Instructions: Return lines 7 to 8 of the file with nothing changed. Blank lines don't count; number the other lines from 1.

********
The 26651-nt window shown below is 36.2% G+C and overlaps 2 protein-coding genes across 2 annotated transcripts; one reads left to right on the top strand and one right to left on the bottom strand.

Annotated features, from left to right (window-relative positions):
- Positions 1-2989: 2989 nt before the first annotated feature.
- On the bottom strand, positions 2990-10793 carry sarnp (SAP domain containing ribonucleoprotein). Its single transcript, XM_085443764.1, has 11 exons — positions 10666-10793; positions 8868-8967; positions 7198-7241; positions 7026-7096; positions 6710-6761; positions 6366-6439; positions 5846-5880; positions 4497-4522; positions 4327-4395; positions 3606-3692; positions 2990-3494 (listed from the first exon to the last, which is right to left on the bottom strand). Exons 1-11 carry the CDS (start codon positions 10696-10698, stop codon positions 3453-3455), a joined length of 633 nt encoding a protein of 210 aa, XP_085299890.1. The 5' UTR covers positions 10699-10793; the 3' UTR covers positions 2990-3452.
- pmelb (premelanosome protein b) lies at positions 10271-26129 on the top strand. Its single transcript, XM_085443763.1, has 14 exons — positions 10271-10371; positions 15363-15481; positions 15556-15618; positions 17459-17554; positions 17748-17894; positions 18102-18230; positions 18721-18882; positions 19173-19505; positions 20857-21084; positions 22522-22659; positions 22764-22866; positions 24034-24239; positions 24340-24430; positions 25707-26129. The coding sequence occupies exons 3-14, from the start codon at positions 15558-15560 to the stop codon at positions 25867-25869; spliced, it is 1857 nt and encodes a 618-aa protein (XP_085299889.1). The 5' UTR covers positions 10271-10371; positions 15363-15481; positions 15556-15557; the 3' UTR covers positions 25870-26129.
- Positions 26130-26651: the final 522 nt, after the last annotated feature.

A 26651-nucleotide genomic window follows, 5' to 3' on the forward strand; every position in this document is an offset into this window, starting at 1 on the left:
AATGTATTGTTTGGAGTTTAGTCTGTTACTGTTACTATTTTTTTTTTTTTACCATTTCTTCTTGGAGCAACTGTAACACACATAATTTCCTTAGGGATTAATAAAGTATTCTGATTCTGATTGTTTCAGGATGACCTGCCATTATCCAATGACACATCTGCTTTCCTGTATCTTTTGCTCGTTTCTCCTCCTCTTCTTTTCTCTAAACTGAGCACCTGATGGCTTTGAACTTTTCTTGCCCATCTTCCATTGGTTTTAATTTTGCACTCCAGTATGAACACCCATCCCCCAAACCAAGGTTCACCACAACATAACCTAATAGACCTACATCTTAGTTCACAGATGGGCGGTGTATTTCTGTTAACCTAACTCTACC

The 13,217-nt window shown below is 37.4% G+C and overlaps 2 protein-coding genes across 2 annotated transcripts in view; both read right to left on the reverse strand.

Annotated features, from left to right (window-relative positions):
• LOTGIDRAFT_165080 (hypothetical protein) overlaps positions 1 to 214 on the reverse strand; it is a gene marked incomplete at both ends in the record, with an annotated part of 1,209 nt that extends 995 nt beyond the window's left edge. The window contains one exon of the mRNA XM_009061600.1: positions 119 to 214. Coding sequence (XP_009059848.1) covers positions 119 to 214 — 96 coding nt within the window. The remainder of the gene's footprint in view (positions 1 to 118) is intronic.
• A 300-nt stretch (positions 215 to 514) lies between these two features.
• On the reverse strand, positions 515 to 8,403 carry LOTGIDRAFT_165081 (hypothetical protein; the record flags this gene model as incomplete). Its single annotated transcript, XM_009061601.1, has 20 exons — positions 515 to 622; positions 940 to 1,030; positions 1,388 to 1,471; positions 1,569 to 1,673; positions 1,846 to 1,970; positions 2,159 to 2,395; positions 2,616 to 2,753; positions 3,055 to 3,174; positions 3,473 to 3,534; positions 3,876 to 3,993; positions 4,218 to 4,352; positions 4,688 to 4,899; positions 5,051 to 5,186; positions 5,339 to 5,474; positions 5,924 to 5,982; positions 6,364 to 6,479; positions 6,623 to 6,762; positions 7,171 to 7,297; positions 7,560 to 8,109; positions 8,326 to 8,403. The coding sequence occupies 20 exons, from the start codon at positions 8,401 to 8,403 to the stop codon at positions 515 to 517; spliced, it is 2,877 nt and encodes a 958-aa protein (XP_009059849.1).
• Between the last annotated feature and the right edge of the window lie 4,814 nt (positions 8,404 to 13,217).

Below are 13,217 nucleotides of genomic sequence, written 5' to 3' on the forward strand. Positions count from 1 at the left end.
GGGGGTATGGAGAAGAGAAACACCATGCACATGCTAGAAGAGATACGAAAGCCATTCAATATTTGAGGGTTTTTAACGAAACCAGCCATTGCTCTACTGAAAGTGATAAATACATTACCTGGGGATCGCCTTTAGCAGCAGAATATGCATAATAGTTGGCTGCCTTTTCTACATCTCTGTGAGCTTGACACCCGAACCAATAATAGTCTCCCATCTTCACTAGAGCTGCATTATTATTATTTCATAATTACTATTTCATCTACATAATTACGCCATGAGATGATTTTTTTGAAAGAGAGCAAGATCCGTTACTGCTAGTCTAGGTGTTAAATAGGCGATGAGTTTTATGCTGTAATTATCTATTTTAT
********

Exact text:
A 26651-nucleotide genomic window follows, 5' to 3' on the forward strand; every position in this document is an offset into this window, starting at 1 on the left:
AATGTATTGTTTGGAGTTTAGTCTGTTACTGTTACTATTTTTTTTTTTTTACCATTTCTTCTTGGAGCAACTGTAACACACATAATTTCCTTAGGGATTAATAAAGTATTCTGATTCTGATTGTTTCAGGATGACCTGCCATTATCCAATGACACATCTGCTTTCCTGTATCTTTTGCTCGTTTCTCCTCCTCTTCTTTTCTCTAAACTGAGCACCTGATGGCTTTGAACTTTTCTTGCCCATCTTCCATTGGTTTTAATTTTGCACTCCAGTATGAACACCCATCCCCCAAACCAAGGTTCACCACAACATAACCTAATAGACCTACATCTTAGTTCACAGATGGGCGGTGTATTTCTGTTAACCTAACTCTACC